I’ve already written twice about Donald Trump’s decision to kind of/mostly move the 2020 Republican National Convention from Charlotte, North Carolina, to Jacksonville, Florida. In my last installment, I noted that it would be difficult to meet the president’s goal of having a full house for the television cameras, in part, because people cannot be in two places at the same time.
The Republican Party is contractually obligated to hold its national convention in Charlotte, North Carolina, but Democratic Governor Roy Cooper would not guarantee that state health restrictions could be lifted for the Aug. 24-27 event. The solution, then, was to keep the convention in Charlotte in a strictly legal sense by holding all the regular business meetings there, but to find an alternative location for the speeches and pageantry…
… People can’t simultaneously be in Charlotte holding a meeting on the Republican platform and in Jacksonville listening to Mike Pence or Melania Trump give a speech. Trump might have to hire “extras” to fill the gaps.
I suppose I was a bit naïve. There was an obvious solution but I didn’t see it because I don’t have enough of a criminal mind.
Now, mind you, I did understand that the only reason the Republicans were keeping part of the convention in Charlotte was to provide a legal defense against reneging on their contracts. As the Charlotte Observer reports, there will be wrangling over the decision:
Ed Driggs, one of two Republicans on the Charlotte City Council, had once hoped for an exciting week-long convention that would show off his city and his party.
On Thursday, as news dribbled out about just how scaled-backed Charlotte’s piece of the convention will be, Driggs said, “I guess I’m disappointed it’s so little.”
Now that the Republican National Committee has officially voted to move most of the convention out of Charlotte, Driggs said, “the big question is: How do we (the city) deal with the contracts in place? Who is responsible for those? (The parties to the contracts) are still trying to work it out.”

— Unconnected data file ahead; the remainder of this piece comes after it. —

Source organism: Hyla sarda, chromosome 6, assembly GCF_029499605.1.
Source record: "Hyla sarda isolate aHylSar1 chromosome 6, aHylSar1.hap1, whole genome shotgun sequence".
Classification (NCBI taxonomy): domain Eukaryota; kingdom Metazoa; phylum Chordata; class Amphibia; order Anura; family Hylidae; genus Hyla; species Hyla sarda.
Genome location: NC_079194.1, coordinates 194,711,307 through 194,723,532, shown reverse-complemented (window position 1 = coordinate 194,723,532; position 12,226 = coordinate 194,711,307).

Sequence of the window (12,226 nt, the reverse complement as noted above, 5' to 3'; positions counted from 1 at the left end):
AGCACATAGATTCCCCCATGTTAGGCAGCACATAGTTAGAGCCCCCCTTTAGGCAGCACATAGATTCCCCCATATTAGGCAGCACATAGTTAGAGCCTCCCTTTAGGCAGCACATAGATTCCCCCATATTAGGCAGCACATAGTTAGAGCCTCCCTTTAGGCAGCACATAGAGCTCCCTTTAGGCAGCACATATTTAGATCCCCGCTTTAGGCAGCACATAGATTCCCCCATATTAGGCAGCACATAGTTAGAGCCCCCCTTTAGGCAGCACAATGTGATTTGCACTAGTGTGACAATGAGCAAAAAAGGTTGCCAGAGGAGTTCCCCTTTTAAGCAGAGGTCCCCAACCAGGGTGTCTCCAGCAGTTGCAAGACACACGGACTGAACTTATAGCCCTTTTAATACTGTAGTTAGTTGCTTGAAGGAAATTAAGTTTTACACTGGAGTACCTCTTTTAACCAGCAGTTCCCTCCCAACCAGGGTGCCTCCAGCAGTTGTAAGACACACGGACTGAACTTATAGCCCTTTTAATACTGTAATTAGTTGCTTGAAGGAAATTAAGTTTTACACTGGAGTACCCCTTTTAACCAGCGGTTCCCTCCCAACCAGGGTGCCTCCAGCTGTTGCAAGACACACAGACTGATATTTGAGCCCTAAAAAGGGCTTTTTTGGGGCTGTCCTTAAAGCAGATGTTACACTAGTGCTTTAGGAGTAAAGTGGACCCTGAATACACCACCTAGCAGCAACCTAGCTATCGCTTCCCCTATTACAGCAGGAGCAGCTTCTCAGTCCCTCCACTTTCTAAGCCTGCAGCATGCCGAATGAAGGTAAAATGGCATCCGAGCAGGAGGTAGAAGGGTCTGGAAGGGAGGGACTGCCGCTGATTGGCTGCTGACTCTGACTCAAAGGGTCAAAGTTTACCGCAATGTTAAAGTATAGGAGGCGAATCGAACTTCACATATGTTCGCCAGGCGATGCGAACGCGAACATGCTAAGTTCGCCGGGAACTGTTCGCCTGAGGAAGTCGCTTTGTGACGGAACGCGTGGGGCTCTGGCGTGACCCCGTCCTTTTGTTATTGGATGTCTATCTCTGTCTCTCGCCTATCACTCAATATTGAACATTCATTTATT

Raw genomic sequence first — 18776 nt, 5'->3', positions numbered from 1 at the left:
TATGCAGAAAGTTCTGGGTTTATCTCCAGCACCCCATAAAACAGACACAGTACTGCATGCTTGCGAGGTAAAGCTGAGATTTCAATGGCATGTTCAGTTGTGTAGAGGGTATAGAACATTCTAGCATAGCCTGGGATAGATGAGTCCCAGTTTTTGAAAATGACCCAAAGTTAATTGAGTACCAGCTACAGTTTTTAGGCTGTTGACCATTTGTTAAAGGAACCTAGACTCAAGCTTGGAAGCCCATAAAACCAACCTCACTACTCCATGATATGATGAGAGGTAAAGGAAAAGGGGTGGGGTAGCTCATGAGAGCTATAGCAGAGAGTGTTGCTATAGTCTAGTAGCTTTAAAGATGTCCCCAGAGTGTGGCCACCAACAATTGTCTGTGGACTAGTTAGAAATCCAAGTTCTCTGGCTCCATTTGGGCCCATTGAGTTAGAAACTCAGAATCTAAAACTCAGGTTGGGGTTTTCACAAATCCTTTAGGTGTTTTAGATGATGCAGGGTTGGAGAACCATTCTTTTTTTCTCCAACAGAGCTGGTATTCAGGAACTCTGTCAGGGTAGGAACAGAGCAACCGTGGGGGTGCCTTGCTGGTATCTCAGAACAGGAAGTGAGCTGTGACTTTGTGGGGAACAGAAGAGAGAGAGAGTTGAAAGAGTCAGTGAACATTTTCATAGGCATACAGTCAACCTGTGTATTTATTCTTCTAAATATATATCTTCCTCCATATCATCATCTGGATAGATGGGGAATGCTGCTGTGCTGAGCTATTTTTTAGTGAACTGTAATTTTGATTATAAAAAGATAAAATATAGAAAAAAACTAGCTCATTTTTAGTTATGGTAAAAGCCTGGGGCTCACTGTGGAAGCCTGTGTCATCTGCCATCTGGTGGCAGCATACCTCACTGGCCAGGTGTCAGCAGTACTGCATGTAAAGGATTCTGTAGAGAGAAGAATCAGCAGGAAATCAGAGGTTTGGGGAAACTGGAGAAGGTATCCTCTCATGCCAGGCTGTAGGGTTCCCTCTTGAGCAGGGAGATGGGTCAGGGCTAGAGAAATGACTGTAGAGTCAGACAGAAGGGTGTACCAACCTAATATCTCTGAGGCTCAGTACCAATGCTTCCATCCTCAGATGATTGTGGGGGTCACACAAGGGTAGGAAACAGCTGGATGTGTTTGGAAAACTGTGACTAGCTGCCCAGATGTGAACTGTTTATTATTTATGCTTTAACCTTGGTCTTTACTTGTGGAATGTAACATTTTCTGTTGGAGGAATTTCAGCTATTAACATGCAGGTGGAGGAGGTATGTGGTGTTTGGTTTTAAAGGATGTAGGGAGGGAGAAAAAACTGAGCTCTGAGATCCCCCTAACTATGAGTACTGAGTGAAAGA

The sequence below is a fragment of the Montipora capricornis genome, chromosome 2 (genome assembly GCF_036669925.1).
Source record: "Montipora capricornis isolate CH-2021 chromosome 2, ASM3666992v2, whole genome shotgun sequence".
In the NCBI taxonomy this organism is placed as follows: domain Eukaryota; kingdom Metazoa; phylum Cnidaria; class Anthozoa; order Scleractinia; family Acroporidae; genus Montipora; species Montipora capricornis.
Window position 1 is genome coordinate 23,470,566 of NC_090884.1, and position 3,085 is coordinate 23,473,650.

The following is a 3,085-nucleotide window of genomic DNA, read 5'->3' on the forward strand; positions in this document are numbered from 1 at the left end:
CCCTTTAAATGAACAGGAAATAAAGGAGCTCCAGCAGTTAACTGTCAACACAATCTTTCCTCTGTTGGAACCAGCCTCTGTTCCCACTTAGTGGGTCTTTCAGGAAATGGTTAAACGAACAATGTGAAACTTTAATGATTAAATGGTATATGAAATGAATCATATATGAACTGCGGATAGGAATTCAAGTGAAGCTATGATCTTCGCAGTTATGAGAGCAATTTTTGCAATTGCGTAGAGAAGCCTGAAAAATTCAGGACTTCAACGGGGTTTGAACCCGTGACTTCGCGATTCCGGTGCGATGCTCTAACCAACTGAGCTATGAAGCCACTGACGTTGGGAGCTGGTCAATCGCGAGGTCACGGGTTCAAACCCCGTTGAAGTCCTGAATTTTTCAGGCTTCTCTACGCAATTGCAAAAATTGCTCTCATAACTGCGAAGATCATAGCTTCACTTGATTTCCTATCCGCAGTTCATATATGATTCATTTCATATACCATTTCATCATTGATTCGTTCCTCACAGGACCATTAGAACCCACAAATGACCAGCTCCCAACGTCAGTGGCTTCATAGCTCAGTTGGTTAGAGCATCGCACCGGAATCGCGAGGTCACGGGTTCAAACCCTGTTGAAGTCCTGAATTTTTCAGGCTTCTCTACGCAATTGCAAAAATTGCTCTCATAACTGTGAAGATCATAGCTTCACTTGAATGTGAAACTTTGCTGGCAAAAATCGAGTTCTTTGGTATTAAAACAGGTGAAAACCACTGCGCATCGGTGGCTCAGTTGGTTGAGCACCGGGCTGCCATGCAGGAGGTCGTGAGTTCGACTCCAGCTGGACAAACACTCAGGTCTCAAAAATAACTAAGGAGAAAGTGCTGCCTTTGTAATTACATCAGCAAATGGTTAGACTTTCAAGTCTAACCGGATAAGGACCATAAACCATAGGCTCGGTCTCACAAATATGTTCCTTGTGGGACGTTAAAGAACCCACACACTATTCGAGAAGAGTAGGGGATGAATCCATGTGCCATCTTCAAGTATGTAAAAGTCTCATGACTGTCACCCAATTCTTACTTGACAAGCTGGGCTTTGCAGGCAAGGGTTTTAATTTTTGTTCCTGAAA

The Charlotte host committee, for example, has “an interest in not being saddled with liabilities and expenses,” Driggs said.
On Wednesday the committee, charged with raising almost $70 million for the event, said the move to another city violates contracts with the city and other local groups.
“This decision is in clear violation of the agreements made with the City of Charlotte, the County of Mecklenburg, Charlotte Regional Visitors Authority, and the Charlotte Host Committee,” the committee said in a statement Wednesday.
To maintain the fiction that these contracts are being honored, the proceedings in Jacksonville are being called a “celebration” rather than a “convention.” Whether this will be convincing in court is for lawyers, judges, and perhaps a jury to decide, but it still doesn’t solve the problem of people having to be in two places at the same time. The elegant solution was sitting right in front of my face and I couldn’t see it.
On Wednesday, the RNC’s executive panel voted to leave the 2016 party platform in place, with absolutely no edits. This will have the absurd result of leaving in place language about the president that clearly refers, in a critical manner, to Barack Obama. It will leave harsh language about deficit spending that applies with more force to the Trump administration than its predecessor. It will keep descriptions of the Middle East that no longer have any application, and in some cases it will pledge Trump to promises he has already kept. It also means that there will be no adjustments made to reflect an evolution of the party or national culture over the last four years.
The decision by the Wednesday means the GOP will maintain positions in the 4-year-old policy blueprint — including opposition to same-sex marriage and a nod to gay conversion therapy — and decline to stake out new positions on topics such as police reform, gender identity and third-trimester abortions.
Of course, both moderates and social conservatives are furious. They’ve both been gearing up to battle over the party platform, and now there will be no debate at all. Yet, by eliminating the most important piece of party business, the RNC no longer has to worry that people will be in Charlotte hashing out party principles when they should be in Jacksonville adoring the president.
The Republican National Convention is officially on the move to Jacksonville, Fla., after it will spend just a single day in Charlotte this August, the RNC committee announced Thursday night.
It will host what the Republicans are calling a “celebration” of President Donald Trump’s re-nomination…
…The convention was once expected to span four days in Charlotte — bringing in 50,000 people and pumping more than $150 million into the local economy.
Instead, around 336 delegates will conduct the convention’s official business Monday, Aug. 24. Then they’ll head to Jacksonville — and join more than 2,000 other delegates for three days of speeches and celebrations, a top GOP official said Thursday.
So, in order to manage the limitations of the time/space continuum, there will be no changes to the Republican platform in 2020, and anyone who cares about the platform will just have to suck it.
This is a final confirmation that the Republican Party has become a cult that stands for nothing and exists only to fluff Donald Trump’s ego. It was completely predictable but I failed to foresee it because I was still operating in the world where contracts are honored and political parties are made of up people who care about policy.